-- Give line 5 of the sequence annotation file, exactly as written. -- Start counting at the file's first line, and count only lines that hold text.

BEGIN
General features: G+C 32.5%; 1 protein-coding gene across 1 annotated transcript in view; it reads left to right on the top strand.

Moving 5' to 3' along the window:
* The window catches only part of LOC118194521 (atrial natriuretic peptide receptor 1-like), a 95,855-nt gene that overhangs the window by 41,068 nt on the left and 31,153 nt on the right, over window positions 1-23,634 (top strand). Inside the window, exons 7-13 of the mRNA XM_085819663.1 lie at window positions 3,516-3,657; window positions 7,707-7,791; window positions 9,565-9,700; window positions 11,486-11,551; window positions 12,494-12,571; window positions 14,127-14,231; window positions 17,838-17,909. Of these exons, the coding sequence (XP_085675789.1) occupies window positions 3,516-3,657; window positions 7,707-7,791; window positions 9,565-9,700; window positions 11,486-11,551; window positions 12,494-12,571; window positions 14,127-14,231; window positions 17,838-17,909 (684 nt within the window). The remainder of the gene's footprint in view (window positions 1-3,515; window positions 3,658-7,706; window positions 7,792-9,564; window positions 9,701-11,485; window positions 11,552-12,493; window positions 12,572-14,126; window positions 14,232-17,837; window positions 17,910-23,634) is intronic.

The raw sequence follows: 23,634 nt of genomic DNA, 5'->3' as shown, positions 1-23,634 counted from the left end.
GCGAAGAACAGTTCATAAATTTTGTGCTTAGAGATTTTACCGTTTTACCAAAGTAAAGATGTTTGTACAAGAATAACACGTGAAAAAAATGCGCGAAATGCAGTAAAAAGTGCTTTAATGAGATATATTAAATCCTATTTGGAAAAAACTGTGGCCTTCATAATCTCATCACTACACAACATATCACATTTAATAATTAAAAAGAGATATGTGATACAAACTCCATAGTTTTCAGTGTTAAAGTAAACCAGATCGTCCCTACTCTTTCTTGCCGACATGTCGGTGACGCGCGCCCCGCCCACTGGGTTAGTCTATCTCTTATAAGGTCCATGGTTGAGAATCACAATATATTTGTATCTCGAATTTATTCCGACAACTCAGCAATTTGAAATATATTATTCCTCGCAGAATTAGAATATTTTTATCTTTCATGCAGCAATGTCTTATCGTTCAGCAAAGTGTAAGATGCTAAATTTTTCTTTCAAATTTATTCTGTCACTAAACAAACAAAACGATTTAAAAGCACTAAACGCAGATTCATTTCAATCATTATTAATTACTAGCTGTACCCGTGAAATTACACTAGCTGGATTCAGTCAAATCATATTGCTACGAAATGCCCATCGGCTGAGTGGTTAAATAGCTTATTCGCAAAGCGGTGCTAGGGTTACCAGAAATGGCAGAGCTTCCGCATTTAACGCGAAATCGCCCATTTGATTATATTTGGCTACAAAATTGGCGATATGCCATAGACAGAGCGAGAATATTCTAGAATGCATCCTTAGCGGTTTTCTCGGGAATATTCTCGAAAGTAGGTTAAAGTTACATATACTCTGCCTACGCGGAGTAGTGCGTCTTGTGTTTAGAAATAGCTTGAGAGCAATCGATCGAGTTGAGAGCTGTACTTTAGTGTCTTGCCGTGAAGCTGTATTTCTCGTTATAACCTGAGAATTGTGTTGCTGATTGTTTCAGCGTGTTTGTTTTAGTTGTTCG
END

GCGAAGAACAGTTCATAAATTTTGTGCTTAGAGATTTTACCGTTTTACCAAAGTAAAGATGTTTGTACAAGAATAACACGTGAAAAAAATGCGCGAAATGCAGTAAAAAGTGCTTTAATGAGATATATTAAATCCTATTTGGAAAAAACTGTGGCCTTCATAATCTCATCACTACACAACATATCACATTTAATAATTAAAAAGAGATATGTGATACAAACTCCATAGTTTTCAGTGTTAAAGTAAACCAGATCGTCCCTACTCTTTCTTGCCGACATGTCGGTGACGCGCGCCCCGCCCACTGGGTTAGTCTATCTCTTATAAGGTCCATGGTTGAGAATCACAATATATTTGTATCTCGAATTTATTCCGACAACTCAGCAATTTGAAATATATTATTCCTCGCAGAATTAGAATATTTTTATCTTTCATGCAGCAATGTCTTATCGTTCAGCAAAGTGTAAGATGCTAAATTTTTCTTTCAAATTTATTCTGTCACTAAACAAACAAAACGATTTAAAAGCACTAAACGCAGATTCATTTCAATCATTATTAATTACTAGCTGTACCCGTGAAATTACACTAGCTGGATTCAGTCAAATCATATTGCTACGAAATGCCCATCGGCTGAGTGGTTAAATAGCTTATTCGCAAAGCGGTGCTAGGGTTACCAGAAATGGCAGAGCTTCCGCATTTAACGCGAAATCGCCCATTTGATTATATTTGGCTACAAAATTGGCGATATGCCATAGACAGAGCGAGAATATTCTAGAATGCATCCTTAGCGGTTTTCTCGGGAATATTCTCGAAAGTAGGTTAAAGTTACATATACTCTGCCTACGCGGAGTAGTGCGTCTTGTGTTTAGAAATAGCTTGAGAGCAATCGATCGAGTTGAGAGCTGTACTTTAGTGTCTTGCCGTGAAGCTGTATTTCTCGTTATAACCTGAGAATTGTGTTGCTGATTGTTTCAGCGTGTTTGTTTTAGTTGTTCG